“This herb is a strict no-no for those who suffer from any autoimmune disorders, like hypothyroidism or type-2 diabetes,” Dr A.K. Patwa, a doctor at KGMU, told The Wire Science. Sandeep’s father was suffering from the latter.
Autoimmune disorders are those in which the body’s immune system attacks an organ in a way that compromises the organ’s ability to function normally. Dr Nagral’s study pointed to the same contraindications.
(Note: Recent research has suggested that type-2 diabetes could be an autoimmune disease. Hypothyroidism is not an autoimmune disorder but is often caused by one.)
Yet the Indian government has embarked on a no-holds-barred giloy promotion spree in the last two years, with the participation of every official from the AYUSH ministry to the health ministry. The national COVID-19 taskforce chairman Vinod K. Paul has asked people on more than one occasion to consume kaadha and giloy.
In September 2021, the ministry launched a “campaign to distribute prophylactic medicines” against COVID-19. A statement at the time read:
“The kit of Ayurveda prophylactic medicines for COVID-19 contains Sanshamani Vati, which is also known as Guduchi or Giloy Ghan Vati and Ashwagandha Ghan Vati. The kit and the guidelines have been prepared by the Central Council for Research in Ayurvedic Medicines (CCRAS)3.”
But no government agency has warned that people with autoimmune disorders should avoid giloy – a reckless position exacerbated by uncritical media coverage and advertisements in newspapers and magazines.
Kumar himself is regretful. “My father was very mindful of not consuming anything that would worsen his diabetes,” he said. “We never imagined giloy was harmful to a diabetic.”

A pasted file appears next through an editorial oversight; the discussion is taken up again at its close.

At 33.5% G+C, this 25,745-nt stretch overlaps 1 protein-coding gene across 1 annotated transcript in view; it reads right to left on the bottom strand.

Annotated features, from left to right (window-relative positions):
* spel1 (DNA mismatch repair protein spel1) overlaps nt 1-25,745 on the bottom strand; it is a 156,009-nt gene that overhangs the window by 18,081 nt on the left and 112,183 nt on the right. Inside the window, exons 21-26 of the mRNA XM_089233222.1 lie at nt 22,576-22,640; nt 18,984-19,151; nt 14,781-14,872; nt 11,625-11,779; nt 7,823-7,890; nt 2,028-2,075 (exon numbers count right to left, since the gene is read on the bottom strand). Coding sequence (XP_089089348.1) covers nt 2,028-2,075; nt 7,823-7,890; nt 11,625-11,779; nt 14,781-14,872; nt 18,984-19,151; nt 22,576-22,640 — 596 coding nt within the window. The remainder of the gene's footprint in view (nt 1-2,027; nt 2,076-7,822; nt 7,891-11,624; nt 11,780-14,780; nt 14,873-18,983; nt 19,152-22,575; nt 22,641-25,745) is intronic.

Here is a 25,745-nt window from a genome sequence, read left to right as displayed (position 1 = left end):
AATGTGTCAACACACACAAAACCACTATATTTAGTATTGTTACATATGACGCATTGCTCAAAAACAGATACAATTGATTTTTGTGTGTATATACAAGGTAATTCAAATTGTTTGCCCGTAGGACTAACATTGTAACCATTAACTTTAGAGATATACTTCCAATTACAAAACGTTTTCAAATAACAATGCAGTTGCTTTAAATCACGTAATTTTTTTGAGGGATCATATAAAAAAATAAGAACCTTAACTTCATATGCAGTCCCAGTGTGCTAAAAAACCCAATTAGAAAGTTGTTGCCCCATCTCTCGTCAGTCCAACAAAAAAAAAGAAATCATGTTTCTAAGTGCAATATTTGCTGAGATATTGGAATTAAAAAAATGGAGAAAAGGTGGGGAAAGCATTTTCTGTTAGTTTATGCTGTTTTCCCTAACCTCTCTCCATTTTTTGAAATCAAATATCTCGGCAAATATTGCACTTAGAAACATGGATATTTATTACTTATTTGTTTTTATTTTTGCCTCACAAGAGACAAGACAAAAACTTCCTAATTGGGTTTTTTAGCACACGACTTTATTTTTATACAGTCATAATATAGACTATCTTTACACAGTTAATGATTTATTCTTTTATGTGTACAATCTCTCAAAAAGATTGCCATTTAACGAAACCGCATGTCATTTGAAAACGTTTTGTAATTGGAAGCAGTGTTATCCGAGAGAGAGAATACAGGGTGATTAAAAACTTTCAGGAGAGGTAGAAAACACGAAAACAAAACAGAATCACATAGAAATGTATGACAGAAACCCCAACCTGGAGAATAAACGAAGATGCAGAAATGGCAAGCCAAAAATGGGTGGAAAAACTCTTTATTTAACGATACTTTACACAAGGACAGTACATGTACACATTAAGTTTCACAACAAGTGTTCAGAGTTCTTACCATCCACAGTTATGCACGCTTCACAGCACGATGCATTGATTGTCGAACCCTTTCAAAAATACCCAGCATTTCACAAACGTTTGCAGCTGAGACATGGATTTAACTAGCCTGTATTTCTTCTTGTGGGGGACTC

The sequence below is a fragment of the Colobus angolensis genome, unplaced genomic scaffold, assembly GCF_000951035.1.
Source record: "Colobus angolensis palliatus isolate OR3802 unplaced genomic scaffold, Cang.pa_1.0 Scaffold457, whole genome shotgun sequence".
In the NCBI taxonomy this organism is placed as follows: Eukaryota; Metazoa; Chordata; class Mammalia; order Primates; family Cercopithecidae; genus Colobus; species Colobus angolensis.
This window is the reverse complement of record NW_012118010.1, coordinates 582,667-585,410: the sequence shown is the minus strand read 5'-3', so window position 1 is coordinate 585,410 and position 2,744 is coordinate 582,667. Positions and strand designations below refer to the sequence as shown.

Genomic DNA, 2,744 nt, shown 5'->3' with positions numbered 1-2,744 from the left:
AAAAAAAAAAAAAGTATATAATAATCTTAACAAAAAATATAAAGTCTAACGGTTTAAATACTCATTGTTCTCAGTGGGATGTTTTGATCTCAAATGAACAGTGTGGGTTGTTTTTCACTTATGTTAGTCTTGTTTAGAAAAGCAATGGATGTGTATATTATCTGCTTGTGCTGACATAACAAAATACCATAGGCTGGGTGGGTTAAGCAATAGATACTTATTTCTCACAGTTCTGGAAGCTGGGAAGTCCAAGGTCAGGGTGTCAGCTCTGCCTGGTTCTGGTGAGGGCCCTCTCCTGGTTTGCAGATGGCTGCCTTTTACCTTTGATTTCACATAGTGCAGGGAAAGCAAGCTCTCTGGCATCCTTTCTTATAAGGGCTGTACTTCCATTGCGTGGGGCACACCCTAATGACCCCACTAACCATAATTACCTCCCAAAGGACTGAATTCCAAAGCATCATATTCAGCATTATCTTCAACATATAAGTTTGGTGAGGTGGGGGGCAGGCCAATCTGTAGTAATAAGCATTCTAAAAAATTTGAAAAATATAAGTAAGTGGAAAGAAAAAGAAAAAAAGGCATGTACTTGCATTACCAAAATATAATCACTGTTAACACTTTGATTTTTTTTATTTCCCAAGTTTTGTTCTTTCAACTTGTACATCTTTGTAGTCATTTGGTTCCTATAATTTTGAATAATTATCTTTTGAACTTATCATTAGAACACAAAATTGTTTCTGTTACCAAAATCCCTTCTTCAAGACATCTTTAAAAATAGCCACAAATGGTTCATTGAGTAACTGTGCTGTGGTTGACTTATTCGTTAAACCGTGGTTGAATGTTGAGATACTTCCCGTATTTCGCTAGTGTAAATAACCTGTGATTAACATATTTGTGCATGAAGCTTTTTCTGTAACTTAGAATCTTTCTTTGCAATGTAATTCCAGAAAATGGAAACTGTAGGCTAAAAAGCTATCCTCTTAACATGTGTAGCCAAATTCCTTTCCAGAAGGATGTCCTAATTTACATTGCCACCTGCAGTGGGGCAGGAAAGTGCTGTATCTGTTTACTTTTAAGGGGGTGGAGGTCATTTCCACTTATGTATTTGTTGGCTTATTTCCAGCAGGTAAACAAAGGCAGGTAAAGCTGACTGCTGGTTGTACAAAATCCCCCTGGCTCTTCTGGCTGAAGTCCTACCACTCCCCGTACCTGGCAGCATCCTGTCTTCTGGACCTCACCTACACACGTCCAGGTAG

According to Dr Pavan Hanchanale, a hepatologist in Jupiter Hospital, Pune, “Giloy enhances the immune response, but it hurts the liver in some people. Thus they end up with autoimmune liver diseases.”
Even as the Indian government and some Ayurveda proponents vehemently contested the conclusions of Dr Nagral’s paper, three scientists from the US, all part of the US DILI network, investigated the paper themselves.
They concluded that there was a meaningful temporal (i.e. time-related) relationship between exposure to giloy and the patients’ clinical picture. That is, they found that the giloy-based drugs could likely have induced autoimmune hepatitis in the six patients. The condition couldn’t have emerged in a vacuum.
They also advised systematic investigations if such cases continue to appear. The Indian government hasn’t conducted any such follow-up, however. This also means the side-effects of consuming giloy could be hidden from the AYUSH ministry’s pharmacovigilance network.
All the hepatologists to whom The Wire Science spoke said the incidence of DILI cases had increased during the country’s COVID-19 epidemic, especially during each wave. And as each wave waned, so did the DILI cases.
Dr Hanchancle, in Pune, said he had seen two or three people with giloy-induced illnesses every month. “Earlier, I used to see one such patient in a couple of months.”